Women's Global Cancer Alliance

Archive for January, 2016

January 29, 2016New Social Media Director Joins WGCA Team by admin

Rebecca J. Burke has been working as a Social Media Director since 2015 and a graphic designer since 2007.

Rebecca J. Burke has been working as a Social Media Director since 2015 and a graphic designer since 2007.

Rebecca J. Burke is currently the volunteer Social Media Director for the Women’s Global Cancer Alliance. Her duties for the Alliance include writing articles for the blog and cross-posting them across various social media platforms such as Facebook and LinkedIn.

 

Rebecca started her career with a Bachelors of Fine Arts from the University of Louisville in 2007. She began as an intern with Norton Healthcare as a graphic designer. This led to a pathway of working as a designer for Humana, Juried Artist for Gallery 104 and Social Media Director for the PRstore. She also manages a successful freelance business with national and local clientele.

 

Besides her design career, she is an avid member of various professional groups and a dedicated volunteer. Her professional groups include: the AIGA, Arts Association of Oldham County and the Kentucky Watercolor Society. Volunteer groups include: Women’s Global Cancer Alliance, Girl Scouts of America, Kentucky Science Center, Boys & Girls Clubs of America, Norton Brownsboro Hospital and Actor’s Theatre of Louisville.

 

In her work for the Alliance, she truly believes she can bring her artistic skills to the table in order to raise awareness of the importance of the work being done in Haiti. She wishes to make a global connection to the women who need care in Haiti and is proud to do what she can.

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January 28, 2016Local doctor attacks cervical cancer in Haiti by admin

Dr. Robert Hilgers, right, shows directors from AmeriCares how screening and treatment work in the clinic in Gonaives, Haiti.

Dr. Robert Hilgers, right, shows directors from AmeriCares how screening and treatment work in the clinic in Gonaives, Haiti.

The 38-year-old mother of four had no idea anything was wrong. But a quick checkup at a new clinic in her native Haiti revealed several silently-festering precancerous lesions that could one day threaten her life.

Those lesions were frozen off in the same visit, the danger eliminated.

That’s the goal of the clinic recently opened by the nonprofit Women’s Global Cancer Alliance, which was founded by Dr. Robert Hilgers of Louisville. It’s a product of his passion – to ease the burden of cervical cancer in one of the hardest-hit nations in the world, where the disease strikes at a rate 12 times higher than in the United States.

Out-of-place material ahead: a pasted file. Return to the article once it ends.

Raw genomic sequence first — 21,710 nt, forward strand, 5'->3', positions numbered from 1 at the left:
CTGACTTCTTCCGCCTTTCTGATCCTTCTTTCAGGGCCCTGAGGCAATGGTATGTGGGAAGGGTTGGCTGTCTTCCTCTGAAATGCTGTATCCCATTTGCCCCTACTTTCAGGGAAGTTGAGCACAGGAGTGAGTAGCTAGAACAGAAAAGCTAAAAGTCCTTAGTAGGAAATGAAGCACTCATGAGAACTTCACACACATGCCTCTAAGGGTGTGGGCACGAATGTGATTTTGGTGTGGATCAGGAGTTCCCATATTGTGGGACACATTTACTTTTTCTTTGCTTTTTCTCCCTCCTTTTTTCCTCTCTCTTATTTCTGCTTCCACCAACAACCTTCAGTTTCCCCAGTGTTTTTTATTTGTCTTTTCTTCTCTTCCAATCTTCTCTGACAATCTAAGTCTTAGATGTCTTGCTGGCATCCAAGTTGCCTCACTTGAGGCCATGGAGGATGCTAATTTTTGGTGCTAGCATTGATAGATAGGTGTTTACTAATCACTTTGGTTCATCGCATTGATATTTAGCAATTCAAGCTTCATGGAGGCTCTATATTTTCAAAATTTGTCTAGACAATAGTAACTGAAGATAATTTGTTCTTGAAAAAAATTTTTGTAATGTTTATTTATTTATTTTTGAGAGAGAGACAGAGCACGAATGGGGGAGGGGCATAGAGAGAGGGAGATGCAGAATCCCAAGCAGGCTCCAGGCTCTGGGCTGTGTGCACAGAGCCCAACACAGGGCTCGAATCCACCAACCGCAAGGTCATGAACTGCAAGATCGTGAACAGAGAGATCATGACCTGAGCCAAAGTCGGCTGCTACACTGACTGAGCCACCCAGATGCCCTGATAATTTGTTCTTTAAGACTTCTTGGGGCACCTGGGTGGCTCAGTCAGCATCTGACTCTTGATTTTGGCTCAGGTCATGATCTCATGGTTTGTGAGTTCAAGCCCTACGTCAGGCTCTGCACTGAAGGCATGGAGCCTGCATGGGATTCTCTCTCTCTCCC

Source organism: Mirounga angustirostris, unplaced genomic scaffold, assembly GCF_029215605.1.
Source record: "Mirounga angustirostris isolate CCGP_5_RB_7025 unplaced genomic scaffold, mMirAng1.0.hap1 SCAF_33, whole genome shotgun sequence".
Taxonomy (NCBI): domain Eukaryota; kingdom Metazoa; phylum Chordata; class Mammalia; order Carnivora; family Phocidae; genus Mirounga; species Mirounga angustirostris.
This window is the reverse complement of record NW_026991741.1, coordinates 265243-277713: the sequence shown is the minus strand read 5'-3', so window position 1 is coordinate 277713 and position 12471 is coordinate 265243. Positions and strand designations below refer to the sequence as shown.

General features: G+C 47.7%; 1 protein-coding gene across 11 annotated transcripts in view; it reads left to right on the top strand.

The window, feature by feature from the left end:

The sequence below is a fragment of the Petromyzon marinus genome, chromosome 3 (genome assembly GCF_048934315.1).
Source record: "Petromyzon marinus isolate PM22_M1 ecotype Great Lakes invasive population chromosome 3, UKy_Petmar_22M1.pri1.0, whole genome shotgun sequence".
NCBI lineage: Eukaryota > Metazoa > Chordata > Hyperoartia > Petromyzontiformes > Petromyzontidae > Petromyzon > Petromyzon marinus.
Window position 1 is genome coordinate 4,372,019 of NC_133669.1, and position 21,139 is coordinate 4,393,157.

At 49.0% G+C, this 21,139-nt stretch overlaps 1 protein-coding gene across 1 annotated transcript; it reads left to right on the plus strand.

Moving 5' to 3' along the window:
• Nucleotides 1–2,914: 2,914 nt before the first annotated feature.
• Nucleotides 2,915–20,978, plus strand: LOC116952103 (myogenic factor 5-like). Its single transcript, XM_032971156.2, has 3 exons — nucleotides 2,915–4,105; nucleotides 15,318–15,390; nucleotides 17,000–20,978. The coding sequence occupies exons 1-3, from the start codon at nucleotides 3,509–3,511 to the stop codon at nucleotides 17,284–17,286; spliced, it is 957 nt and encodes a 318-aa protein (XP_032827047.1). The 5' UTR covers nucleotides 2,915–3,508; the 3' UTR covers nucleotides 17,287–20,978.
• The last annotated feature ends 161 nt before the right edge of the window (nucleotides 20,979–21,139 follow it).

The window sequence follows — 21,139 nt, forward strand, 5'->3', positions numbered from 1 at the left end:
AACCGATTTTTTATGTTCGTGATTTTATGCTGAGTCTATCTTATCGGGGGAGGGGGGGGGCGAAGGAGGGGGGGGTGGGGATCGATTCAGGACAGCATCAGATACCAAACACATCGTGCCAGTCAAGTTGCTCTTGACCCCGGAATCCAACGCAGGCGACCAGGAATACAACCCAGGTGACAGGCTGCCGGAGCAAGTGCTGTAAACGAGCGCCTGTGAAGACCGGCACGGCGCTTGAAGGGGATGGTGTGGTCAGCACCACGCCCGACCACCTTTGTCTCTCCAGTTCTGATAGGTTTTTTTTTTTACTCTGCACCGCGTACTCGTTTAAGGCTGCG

While widespread screening keeps the disease at bay in America, Haitian women in the prime of life die frequently and needlessly from a disease that can be easily detected and stopped in its tracks.

The clinic is located above a clinic run by Colorado-based Health 4 Haiti in Gonaives, the third-largest city in this impoverished, earthquake-ravaged Caribbean nation. It cost about $50,000 to complete the second floor, half of which came from Health 4 Haiti and half from the alliance.

“We’re not looking just to save the women but the families, too,” Hilgers said. “You take the women out of the family, it may fall apart. They’re the ones that keep everything going.”

Jim Frey of Columbus, Ohio rode his bicycle 720 miles from Michigan to New York over nine days last fall, collecting donations totaling around $80,000 for construction and clinic operations. Frey, 69, “became smitten with the charity” after attending a fundraiser in 2013.

“I lost my father to cancer, my sister to cancer…,” he said. “(Eradicating) cancer is something that’s dear to my heart. What ‘Dr. Bob’ is doing is an awesome thing.”

Reducing cancer’s burden

Clinic Director Danta Bien-Aime examines a patient during the screening phase of the "see and treat" method through a colposcope .

Clinic Director Danta Bien-Aime examines a patient during the screening phase of the “see and treat” method through a colposcope.

Hilgers’ dream – to drastically reduce cervical cancer — is possible, as the United States has shown.

Widespread Pap smear screening has brought down incidence and deaths here by more than 60 percent between 1955 and 1992, according to the National Institutes of Health. The incidence of cervical cancer is now about 7.7 per 100,000 women in the United States, compared with 93 per 100,000 in Haiti. Screening not only detects cancer early, it allows doctors to identify precancerous lesions so they can be removed before they turn into cancer.